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    Racial residential segregation shapes the relationship between early childhood lead exposure and fourth-grade standardized test scores
    (National Academy of Sciences, 2022) Bravo, Mercedes A.; Zephyr, Dominique; Kowal, Daniel; Ensor, Katherine; Miranda, Marie Lynn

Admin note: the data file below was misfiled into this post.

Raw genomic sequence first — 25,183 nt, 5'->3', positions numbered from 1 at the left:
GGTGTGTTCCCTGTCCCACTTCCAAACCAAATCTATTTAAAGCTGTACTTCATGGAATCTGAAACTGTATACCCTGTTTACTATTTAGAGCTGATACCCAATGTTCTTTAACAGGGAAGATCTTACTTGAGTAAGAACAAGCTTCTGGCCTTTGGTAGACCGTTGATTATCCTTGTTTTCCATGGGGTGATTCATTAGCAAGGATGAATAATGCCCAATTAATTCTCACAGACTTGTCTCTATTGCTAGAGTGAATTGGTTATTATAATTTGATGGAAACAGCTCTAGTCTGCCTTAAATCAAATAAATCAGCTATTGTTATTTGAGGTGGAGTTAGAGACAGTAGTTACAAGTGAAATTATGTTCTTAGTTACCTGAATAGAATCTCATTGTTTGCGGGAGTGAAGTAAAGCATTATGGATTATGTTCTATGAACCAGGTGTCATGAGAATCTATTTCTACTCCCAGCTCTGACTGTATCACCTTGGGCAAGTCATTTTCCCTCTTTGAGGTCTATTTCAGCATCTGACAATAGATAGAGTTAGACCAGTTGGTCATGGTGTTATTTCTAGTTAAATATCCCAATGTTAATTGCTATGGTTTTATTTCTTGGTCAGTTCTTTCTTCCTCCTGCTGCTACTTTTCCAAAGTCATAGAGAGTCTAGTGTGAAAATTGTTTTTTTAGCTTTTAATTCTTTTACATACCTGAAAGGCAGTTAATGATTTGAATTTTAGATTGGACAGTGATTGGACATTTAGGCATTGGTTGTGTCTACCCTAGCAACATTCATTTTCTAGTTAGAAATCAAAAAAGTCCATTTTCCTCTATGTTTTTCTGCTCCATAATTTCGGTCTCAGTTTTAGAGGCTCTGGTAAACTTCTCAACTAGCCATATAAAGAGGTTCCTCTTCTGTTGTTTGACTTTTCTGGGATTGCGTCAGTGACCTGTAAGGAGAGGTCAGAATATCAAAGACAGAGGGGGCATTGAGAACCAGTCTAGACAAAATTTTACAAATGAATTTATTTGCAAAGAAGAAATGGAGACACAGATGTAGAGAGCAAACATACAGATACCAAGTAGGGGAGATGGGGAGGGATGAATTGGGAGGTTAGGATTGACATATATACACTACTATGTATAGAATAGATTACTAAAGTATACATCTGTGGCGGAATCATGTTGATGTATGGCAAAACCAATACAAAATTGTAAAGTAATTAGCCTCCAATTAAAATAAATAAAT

Racial/ethnic disparities in academic performance may result from a confluence of adverse exposures that arise from structural racism and accrue to specific subpopulations. This study investigates childhood lead exposure, racial residential segregation, and early educational outcomes. Geocoded North Carolina birth data is linked to blood lead surveillance data and fourth-grade standardized test scores (n = 25,699). We constructed a census tract-level measure of racial isolation (RI) of the non-Hispanic Black (NHB) population. We fit generalized additive models of reading and mathematics test scores regressed on individual-level blood lead level (BLL) and neighborhood RI of NHB (RINHB). Models included an interaction term between BLL and RINHB. BLL and RINHB were associated with lower reading scores; among NHB children, an interaction was observed between BLL and RINHB. Reading scores for NHB children with BLLs of 1 to 3 µg/dL were similar across the range of RINHB values. For NHB children with BLLs of 4 µg/dL, reading scores were similar to those of NHB children with BLLs of 1 to 3 µg/dL at lower RINHB values (less racial isolation/segregation). At higher RINHB levels (greater racial isolation/segregation), children with BLLs of 4 µg/dL had lower reading scores than children with BLLs of 1 to 3 µg/dL. This pattern becomes more marked at higher BLLs. Higher BLL was associated with lower mathematics test scores among NHB and non-Hispanic White (NHW) children, but there was no evidence of an interaction. In conclusion, NHB children with high BLLs residing in high RINHB neighborhoods had worse reading scores.